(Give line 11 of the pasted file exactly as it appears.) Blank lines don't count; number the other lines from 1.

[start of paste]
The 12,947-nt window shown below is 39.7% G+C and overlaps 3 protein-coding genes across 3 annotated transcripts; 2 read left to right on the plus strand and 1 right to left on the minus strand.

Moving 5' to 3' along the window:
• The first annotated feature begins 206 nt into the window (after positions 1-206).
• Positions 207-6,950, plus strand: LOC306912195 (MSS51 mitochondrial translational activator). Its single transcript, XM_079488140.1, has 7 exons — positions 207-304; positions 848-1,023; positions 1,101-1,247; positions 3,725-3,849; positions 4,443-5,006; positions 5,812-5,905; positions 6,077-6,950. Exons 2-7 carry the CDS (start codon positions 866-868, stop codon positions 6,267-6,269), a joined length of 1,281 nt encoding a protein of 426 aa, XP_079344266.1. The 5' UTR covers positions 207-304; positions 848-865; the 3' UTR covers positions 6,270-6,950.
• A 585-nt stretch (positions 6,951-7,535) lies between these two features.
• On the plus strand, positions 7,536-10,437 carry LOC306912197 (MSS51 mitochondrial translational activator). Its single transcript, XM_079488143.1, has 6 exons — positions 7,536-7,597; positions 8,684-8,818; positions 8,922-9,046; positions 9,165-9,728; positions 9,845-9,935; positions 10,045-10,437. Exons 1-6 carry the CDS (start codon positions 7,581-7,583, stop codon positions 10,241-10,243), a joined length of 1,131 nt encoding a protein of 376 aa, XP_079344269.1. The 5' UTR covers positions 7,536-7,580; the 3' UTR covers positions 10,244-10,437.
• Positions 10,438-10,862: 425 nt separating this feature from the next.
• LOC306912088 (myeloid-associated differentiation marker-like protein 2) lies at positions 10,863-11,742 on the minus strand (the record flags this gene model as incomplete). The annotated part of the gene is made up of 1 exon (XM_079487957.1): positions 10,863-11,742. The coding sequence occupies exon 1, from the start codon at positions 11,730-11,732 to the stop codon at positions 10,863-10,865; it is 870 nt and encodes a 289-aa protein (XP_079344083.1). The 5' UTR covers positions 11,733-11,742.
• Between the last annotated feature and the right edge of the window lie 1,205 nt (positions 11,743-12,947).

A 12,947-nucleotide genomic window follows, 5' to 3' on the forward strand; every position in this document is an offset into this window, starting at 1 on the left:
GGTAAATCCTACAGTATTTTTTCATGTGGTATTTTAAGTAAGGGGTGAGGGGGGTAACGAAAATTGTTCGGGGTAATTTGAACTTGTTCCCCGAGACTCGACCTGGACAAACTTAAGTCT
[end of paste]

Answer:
GGTAAATCCTACAGTATTTTTTCATGTGGTATTTTAAGTAAGGGGTGAGGGGGGTAACGAAAATTGTTCGGGGTAATTTGAACTTGTTCCCCGAGACTCGACCTGGACAAACTTAAGTCT